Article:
This is my 100th blog post 🙂 Thank you to everyone who reads my posts, have commented, and encouraged me to keep this going. I am glad I am doing this.
Yesterday was my last day working with my middle school students. I cannot believe that it has already been a full trimester since I started working with them! When I walked into the classroom on the first day, I could tell that the students were wary of me being there, and nervous about having two teachers instead of just LP. Some of the students went to the elementary school that M works with so I did get some bonus points with those students 🙂 They were probably the students that warmed up to me the quickest.
At first, I was just a volunteer. I felt that way and so did the students. Also…I am pretty horrible when it comes to remembering names. And, I will admit it is pretty rough when you cannot remember the name of a kid who is misbehaving. Thankfully, the other students would help me by whispering a name to me if I asked them who someone was. Slowly, the students went from accepting me being there, to seeing me as their actual teacher, and then finally I formed great relationships with them that were fun and also had respect between us. I was unpaid and it was my choice to be there. I still worked hard like it was my job and they were in my classroom. Because, it really was my job. I had committed to taking care of those students and I could not just half ass my job!
Those students are amazing and it has been such a joy getting to see them grow and mature more. One student began the trimester being a little smart aleck. He would talk back to me and LP, ignore directions, and act like he thought he was superior to everyone else. Over the length of the trimester he has learned how to be more respectful, engage with the other students without being so combative, and we got to a place where my light but firm humor helped in stay in line. They cooked for the last time on Monday and one of my students was chopping up garlic like a pro. The first time we were working on our knife/chopping skills, the kid could barely hold the knife the correct way. His confidence in his abilities has grown so much and I love seeing him using his new skills. The class is named “Lifeskills” after all, haha.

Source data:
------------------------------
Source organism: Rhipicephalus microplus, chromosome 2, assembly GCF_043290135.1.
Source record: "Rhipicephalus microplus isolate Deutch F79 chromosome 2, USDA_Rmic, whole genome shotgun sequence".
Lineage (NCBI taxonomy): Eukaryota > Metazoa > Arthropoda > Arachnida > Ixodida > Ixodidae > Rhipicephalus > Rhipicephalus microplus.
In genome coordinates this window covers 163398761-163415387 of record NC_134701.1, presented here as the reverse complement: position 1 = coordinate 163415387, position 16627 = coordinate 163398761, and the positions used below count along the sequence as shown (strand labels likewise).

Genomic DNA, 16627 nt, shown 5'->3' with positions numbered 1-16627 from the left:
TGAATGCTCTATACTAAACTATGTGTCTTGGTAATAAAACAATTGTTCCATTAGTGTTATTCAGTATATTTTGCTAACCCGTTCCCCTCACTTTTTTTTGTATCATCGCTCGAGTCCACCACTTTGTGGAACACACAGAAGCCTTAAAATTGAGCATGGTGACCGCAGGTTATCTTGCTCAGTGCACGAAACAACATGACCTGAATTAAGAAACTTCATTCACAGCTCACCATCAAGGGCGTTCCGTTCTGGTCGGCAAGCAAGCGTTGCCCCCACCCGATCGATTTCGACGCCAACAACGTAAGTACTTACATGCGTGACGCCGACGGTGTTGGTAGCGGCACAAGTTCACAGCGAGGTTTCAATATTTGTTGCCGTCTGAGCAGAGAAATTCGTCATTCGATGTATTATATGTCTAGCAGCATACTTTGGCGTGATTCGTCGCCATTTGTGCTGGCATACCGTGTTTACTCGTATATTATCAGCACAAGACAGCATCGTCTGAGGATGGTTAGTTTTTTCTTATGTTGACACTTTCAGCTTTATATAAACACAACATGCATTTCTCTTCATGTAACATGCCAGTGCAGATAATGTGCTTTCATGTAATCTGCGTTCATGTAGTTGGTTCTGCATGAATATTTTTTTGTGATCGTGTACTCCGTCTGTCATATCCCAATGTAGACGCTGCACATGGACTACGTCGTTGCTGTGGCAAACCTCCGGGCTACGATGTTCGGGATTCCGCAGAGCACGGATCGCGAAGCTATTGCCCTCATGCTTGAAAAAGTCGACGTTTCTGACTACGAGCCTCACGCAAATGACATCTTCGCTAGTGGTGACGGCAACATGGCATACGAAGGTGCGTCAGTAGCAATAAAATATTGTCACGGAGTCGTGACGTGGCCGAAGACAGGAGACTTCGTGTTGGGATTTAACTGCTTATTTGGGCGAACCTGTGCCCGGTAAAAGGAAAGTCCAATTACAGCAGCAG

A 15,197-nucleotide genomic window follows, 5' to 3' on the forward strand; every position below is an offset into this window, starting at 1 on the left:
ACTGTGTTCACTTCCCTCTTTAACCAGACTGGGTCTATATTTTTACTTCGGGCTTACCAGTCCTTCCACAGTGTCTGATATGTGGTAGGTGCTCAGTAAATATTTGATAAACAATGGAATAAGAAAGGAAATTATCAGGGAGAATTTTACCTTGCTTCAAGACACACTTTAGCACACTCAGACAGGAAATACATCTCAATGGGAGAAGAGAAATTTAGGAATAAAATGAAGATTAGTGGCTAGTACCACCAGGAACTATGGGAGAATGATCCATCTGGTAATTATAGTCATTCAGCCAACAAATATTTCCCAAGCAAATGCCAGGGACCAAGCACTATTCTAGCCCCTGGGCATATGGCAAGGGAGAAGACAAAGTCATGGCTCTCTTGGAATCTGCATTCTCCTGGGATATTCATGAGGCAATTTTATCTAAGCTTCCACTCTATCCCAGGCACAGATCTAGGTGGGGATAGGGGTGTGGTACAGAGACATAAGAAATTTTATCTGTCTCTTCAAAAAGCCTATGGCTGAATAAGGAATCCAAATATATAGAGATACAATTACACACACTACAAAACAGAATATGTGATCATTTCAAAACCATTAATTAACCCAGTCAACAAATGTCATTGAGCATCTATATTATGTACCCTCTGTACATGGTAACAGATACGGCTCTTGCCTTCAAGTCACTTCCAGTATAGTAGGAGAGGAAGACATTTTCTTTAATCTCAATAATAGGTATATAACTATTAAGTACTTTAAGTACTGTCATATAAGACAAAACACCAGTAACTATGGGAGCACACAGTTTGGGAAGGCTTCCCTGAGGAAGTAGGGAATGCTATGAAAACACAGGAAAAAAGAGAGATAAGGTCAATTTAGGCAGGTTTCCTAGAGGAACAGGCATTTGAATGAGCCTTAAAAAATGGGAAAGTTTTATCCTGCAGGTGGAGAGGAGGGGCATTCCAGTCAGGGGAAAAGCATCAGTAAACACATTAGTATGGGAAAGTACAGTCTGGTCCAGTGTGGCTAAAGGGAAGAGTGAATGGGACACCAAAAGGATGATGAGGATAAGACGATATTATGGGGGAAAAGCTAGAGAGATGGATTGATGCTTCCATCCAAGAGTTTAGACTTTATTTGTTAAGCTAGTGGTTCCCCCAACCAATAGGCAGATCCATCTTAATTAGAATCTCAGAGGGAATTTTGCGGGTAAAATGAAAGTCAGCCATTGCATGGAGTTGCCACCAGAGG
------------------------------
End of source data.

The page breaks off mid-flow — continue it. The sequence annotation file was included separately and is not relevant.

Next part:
At the end of class, two of my sweet students gave me cards and they made my heart melt. They are so sweet and made me so happy. One girl wrote, “I don’t know how you deal with us!” which made me laugh. She is a great kid. Being thanked felt good, but them writing and telling me that they are going to miss me felt best of all. One of my students would always say, “Hi Lily!” every time she walked into the classroom and truly seemed happy to see me. Even though I have had clear evidence, for a long time, that my students do appreciate me, my eating disorder lives to tell me something different. It tells me that I was not be enough for those students, that I failed, etc. However, I will use their adorable cards to remind myself that they truly did appreciate me and my work.